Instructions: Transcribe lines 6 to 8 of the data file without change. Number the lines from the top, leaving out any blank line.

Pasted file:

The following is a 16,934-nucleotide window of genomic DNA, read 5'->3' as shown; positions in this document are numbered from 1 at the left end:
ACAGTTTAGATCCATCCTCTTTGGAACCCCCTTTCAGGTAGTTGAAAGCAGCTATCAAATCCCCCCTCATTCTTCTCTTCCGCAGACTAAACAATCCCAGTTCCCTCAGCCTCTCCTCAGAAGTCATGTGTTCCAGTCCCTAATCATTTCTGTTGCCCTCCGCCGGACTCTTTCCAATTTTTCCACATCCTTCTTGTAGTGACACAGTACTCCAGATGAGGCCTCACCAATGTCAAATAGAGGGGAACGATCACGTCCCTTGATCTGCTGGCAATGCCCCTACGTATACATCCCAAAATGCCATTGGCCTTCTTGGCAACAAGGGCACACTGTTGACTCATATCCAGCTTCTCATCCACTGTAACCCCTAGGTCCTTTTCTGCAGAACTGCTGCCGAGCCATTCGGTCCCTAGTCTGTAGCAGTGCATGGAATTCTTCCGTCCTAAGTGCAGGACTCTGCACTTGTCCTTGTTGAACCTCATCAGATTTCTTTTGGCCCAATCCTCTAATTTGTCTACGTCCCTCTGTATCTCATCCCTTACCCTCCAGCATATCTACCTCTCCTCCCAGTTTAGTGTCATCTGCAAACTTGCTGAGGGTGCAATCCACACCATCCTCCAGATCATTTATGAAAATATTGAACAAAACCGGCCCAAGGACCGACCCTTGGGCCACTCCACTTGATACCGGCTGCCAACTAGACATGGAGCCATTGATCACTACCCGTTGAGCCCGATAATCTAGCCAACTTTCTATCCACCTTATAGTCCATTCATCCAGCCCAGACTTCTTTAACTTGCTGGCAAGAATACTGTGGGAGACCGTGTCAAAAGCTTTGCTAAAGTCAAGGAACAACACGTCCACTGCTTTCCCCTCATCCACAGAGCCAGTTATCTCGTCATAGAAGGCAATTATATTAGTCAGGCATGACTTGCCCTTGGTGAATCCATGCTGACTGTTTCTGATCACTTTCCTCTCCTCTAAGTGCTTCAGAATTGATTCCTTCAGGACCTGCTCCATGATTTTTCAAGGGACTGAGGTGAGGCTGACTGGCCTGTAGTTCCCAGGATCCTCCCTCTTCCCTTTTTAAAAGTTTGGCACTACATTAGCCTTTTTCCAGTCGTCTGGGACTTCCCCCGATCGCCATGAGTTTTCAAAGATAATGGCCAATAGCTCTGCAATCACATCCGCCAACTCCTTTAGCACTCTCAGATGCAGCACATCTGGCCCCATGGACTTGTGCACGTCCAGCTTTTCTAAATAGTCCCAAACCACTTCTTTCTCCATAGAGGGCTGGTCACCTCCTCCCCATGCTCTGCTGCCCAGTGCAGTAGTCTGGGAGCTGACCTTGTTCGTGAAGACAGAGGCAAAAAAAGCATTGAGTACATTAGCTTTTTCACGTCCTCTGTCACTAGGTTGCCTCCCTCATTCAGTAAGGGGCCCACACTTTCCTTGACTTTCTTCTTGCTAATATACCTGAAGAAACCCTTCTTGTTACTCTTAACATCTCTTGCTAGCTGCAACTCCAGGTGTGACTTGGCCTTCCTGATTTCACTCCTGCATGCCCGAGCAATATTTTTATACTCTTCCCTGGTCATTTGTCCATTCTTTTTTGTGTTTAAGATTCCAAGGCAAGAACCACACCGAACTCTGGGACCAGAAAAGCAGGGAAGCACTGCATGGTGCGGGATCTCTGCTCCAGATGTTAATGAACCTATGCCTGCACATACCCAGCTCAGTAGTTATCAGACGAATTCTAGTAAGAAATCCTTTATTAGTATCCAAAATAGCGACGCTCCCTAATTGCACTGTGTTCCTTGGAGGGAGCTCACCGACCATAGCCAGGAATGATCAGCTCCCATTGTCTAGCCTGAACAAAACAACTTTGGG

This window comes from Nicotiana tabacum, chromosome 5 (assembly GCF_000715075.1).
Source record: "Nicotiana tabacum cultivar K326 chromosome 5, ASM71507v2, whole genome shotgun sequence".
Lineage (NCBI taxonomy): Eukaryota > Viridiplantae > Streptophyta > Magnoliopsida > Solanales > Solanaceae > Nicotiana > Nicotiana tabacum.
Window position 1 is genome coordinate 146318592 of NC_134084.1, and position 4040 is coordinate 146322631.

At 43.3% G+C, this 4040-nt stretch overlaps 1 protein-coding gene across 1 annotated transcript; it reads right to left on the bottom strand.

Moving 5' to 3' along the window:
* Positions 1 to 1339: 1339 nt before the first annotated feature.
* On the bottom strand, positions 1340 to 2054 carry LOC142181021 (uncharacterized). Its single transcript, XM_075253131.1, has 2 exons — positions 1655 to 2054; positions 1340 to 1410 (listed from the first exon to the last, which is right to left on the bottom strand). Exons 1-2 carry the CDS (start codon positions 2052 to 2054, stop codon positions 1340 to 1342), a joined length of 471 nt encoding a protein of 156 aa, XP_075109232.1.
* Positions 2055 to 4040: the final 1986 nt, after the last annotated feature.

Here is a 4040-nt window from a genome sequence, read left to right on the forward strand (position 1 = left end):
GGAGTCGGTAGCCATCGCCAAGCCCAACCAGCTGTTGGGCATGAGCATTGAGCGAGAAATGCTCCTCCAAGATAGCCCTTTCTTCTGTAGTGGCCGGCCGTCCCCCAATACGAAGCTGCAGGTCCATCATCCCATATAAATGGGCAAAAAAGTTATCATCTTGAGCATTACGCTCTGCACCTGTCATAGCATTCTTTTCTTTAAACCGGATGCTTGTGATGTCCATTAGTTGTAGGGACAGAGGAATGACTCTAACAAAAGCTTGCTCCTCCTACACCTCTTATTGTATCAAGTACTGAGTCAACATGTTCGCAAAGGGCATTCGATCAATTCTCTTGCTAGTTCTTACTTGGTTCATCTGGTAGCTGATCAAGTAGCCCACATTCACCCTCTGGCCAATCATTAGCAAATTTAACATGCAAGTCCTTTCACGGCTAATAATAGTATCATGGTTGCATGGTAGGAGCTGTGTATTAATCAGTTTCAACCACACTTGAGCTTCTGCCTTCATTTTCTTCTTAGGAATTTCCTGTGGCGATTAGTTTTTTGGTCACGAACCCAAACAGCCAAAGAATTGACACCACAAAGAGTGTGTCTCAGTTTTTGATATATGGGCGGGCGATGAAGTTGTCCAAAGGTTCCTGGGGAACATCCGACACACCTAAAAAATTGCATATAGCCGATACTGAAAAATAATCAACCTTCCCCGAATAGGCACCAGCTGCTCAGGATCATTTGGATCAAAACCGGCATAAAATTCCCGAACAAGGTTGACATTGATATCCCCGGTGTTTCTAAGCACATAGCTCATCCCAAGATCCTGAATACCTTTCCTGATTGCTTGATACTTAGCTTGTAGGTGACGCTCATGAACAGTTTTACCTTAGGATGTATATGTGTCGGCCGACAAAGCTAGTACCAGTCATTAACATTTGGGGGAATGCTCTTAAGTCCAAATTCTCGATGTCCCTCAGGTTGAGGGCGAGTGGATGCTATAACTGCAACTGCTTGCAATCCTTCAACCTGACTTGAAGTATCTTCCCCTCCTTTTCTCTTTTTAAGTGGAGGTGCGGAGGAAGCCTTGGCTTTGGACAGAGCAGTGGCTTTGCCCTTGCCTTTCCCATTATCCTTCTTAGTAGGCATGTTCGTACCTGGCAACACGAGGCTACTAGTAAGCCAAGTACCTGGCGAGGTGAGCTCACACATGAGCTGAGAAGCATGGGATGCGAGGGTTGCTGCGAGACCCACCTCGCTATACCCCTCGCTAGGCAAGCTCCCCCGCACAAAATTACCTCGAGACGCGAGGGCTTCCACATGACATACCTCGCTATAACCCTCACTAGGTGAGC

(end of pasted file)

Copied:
Window position 1 is genome coordinate 146318592 of NC_134084.1, and position 4040 is coordinate 146322631.

At 43.3% G+C, this 4040-nt stretch overlaps 1 protein-coding gene across 1 annotated transcript; it reads right to left on the bottom strand.

Moving 5' to 3' along the window: